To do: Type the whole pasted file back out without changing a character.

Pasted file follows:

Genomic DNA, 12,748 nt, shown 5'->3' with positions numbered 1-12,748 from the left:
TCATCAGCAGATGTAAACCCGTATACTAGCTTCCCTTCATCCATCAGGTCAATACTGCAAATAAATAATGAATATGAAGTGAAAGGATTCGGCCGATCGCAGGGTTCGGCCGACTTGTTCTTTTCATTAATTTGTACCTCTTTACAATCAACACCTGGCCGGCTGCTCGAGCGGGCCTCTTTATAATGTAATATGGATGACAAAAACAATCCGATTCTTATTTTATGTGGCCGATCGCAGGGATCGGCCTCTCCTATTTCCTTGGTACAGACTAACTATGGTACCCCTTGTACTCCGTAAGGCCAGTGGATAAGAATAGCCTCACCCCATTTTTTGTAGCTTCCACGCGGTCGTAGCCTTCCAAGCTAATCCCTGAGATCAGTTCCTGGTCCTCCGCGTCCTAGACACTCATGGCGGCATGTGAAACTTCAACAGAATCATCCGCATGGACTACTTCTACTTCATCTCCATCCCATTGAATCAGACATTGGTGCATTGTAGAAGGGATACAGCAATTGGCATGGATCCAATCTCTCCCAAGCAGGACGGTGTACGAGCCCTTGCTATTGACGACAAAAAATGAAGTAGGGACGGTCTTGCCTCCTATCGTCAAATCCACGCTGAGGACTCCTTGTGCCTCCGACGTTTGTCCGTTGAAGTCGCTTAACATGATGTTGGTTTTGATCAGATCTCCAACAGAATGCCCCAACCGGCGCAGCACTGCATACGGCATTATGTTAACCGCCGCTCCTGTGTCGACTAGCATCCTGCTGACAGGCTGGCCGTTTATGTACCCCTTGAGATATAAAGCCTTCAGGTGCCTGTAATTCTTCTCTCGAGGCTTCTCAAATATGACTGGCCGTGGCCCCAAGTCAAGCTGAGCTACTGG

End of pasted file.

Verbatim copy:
Genomic DNA, 12,748 nt, shown 5'->3' with positions numbered 1-12,748 from the left:
TCATCAGCAGATGTAAACCCGTATACTAGCTTCCCTTCATCCATCAGGTCAATACTGCAAATAAATAATGAATATGAAGTGAAAGGATTCGGCCGATCGCAGGGTTCGGCCGACTTGTTCTTTTCATTAATTTGTACCTCTTTACAATCAACACCTGGCCGGCTGCTCGAGCGGGCCTCTTTATAATGTAATATGGATGACAAAAACAATCCGATTCTTATTTTATGTGGCCGATCGCAGGGATCGGCCTCTCCTATTTCCTTGGTACAGACTAACTATGGTACCCCTTGTACTCCGTAAGGCCAGTGGATAAGAATAGCCTCACCCCATTTTTTGTAGCTTCCACGCGGTCGTAGCCTTCCAAGCTAATCCCTGAGATCAGTTCCTGGTCCTCCGCGTCCTAGACACTCATGGCGGCATGTGAAACTTCAACAGAATCATCCGCATGGACTACTTCTACTTCATCTCCATCCCATTGAATCAGACATTGGTGCATTGTAGAAGGGATACAGCAATTGGCATGGATCCAATCTCTCCCAAGCAGGACGGTGTACGAGCCCTTGCTATTGACGACAAAAAATGAAGTAGGGACGGTCTTGCCTCCTATCGTCAAATCCACGCTGAGGACTCCTTGTGCCTCCGACGTTTGTCCGTTGAAGTCGCTTAACATGATGTTGGTTTTGATCAGATCTCCAACAGAATGCCCCAACCGGCGCAGCACTGCATACGGCATTATGTTAACCGCCGCTCCTGTGTCGACTAGCATCCTGCTGACAGGCTGGCCGTTTATGTACCCCTTGAGATATAAAGCCTTCAGGTGCCTGTAATTCTTCTCTCGAGGCTTCTCAAATATGACTGGCCGTGGCCCCAAGTCAAGCTGAGCTACTGG